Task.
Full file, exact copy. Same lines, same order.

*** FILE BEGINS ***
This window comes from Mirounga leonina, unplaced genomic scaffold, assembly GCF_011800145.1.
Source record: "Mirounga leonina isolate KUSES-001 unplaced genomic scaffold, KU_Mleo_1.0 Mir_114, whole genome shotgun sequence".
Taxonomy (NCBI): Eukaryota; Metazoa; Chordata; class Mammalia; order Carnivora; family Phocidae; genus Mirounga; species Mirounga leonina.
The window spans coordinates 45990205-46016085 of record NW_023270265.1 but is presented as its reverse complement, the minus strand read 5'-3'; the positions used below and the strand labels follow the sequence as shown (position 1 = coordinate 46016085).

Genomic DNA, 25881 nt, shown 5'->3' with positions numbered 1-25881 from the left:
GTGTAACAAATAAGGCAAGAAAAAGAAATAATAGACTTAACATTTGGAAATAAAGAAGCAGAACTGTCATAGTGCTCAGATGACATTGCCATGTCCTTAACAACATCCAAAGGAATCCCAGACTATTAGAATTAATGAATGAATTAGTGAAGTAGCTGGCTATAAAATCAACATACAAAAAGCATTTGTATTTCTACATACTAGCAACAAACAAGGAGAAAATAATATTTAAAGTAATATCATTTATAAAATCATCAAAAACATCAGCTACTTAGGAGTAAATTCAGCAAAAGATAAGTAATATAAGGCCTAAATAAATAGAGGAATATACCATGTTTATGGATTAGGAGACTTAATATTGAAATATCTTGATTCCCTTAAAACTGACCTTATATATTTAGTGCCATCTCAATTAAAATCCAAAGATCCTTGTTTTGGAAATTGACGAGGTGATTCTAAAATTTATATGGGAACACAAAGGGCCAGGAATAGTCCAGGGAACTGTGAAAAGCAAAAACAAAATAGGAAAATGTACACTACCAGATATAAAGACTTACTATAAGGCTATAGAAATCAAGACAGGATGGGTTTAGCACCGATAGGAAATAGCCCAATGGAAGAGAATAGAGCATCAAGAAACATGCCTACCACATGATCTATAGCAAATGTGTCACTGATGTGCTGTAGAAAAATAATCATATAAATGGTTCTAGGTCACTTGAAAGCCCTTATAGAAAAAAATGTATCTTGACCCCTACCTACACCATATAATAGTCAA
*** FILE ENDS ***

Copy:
This window comes from Mirounga leonina, unplaced genomic scaffold, assembly GCF_011800145.1.
Source record: "Mirounga leonina isolate KUSES-001 unplaced genomic scaffold, KU_Mleo_1.0 Mir_114, whole genome shotgun sequence".
Taxonomy (NCBI): Eukaryota; Metazoa; Chordata; class Mammalia; order Carnivora; family Phocidae; genus Mirounga; species Mirounga leonina.
The window spans coordinates 45990205-46016085 of record NW_023270265.1 but is presented as its reverse complement, the minus strand read 5'-3'; the positions used below and the strand labels follow the sequence as shown (position 1 = coordinate 46016085).

Genomic DNA, 25881 nt, shown 5'->3' with positions numbered 1-25881 from the left:
GTGTAACAAATAAGGCAAGAAAAAGAAATAATAGACTTAACATTTGGAAATAAAGAAGCAGAACTGTCATAGTGCTCAGATGACATTGCCATGTCCTTAACAACATCCAAAGGAATCCCAGACTATTAGAATTAATGAATGAATTAGTGAAGTAGCTGGCTATAAAATCAACATACAAAAAGCATTTGTATTTCTACATACTAGCAACAAACAAGGAGAAAATAATATTTAAAGTAATATCATTTATAAAATCATCAAAAACATCAGCTACTTAGGAGTAAATTCAGCAAAAGATAAGTAATATAAGGCCTAAATAAATAGAGGAATATACCATGTTTATGGATTAGGAGACTTAATATTGAAATATCTTGATTCCCTTAAAACTGACCTTATATATTTAGTGCCATCTCAATTAAAATCCAAAGATCCTTGTTTTGGAAATTGACGAGGTGATTCTAAAATTTATATGGGAACACAAAGGGCCAGGAATAGTCCAGGGAACTGTGAAAAGCAAAAACAAAATAGGAAAATGTACACTACCAGATATAAAGACTTACTATAAGGCTATAGAAATCAAGACAGGATGGGTTTAGCACCGATAGGAAATAGCCCAATGGAAGAGAATAGAGCATCAAGAAACATGCCTACCACATGATCTATAGCAAATGTGTCACTGATGTGCTGTAGAAAAATAATCATATAAATGGTTCTAGGTCACTTGAAAGCCCTTATAGAAAAAAATGTATCTTGACCCCTACCTACACCATATAATAGTCAA